Former Audi chief executive Rupert Stadler has been given a 21-month suspended sentence

He is the first top manager to be tried and convicted as part of Dieselgate.

German carmaker Volkswagen and its Audi subsidiary admitted at the time to using cheat software so their cars appeared less polluting in tests.

Stadler was once a star of the German car industry.

He was not accused of ordering the use of emissions cheating software, but did admit to not doing enough to stop the scam and halt sales of cars affected.

He had initially denied the accusation but two and a half years into the long-running trial he and two other defendants were offered a plea deal avoiding custodial sentences in return for their confessions.

In a dramatic U-turn in May they then agreed and admitted their roles.

Along with his suspended term Stadler was handed a €1.1m (£950,000) fine.

Wolfgang Hatz, a former Audi engines boss, was given a two-year suspended term for fraud and a €400,000 fine, while another engineer received 21 months and a smaller fine. Both had admitted manipulating diesel engines.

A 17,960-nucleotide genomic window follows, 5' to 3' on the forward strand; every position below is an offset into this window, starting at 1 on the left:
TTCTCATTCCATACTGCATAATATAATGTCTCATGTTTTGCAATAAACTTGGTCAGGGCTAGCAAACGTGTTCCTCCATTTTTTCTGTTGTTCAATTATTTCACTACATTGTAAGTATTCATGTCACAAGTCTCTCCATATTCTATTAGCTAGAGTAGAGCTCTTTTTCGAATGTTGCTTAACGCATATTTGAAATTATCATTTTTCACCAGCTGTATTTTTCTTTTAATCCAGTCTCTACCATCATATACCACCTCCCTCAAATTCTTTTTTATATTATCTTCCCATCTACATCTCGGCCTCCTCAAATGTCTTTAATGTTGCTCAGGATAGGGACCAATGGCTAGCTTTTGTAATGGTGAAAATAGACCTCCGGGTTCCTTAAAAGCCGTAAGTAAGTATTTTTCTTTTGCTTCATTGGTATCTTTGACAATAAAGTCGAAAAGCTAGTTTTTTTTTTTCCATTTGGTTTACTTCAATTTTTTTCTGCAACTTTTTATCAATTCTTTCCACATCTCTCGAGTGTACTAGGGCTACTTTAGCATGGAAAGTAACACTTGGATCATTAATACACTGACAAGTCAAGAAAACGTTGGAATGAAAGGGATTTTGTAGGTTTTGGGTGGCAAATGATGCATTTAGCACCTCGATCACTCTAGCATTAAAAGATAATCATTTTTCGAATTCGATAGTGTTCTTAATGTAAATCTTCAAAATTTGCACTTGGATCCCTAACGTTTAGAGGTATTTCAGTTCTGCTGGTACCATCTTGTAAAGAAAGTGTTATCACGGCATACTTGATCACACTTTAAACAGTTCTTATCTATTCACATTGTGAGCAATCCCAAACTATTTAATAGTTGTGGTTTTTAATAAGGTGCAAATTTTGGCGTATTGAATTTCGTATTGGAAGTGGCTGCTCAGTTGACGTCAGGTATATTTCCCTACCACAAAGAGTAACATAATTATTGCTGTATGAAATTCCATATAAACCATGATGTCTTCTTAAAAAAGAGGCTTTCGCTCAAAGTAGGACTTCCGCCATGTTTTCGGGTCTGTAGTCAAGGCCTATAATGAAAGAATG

VW has been desperate to draw a line under the scandal so it can focus on its bid to leave behind diesel and switch to electric vehicles.

But Mr Stadler’s conviction may not do much to assuage consumer outrage. In the eyes of the German public, Stadler’s guilty plea did not look particularly penitential. It only came after judges threatened him with jail.

His confession last month did not admit to direct involvement in Dieselgate, only to mistakes made in dealing with the matter. 

In the courtroom his lawyer read out a carefully written, complicated text, full of caveats, conditionals and the passive voice.

Stadler admitted to having opportunities to step in and act, but had not and had deeply regretted it.

”He did not know [about the software] but had accepted with approval that it was possible,” was the formulation. “More care would have been needed”.

In the courtroom he confirmed the written statement with a simple “yes”. To angry consumers and outraged environmentalists this was hardly a moment of Stadler baring his soul.

Critics have pointed out that €1.1m is not a vast fine compared with his earnings and VW’s annual profits.

But other cases against top managers are in the pipeline.

Stadler’s trial has lasted years.

Proving who knew what and when is proving difficult. Prosecutors say that so many people were involved it may be impossible to identify who was ultimately responsible.

But with other court cases against top managers in the pipeline, Tuesday’s verdicts are a possible sign of further high-profile convictions to come.

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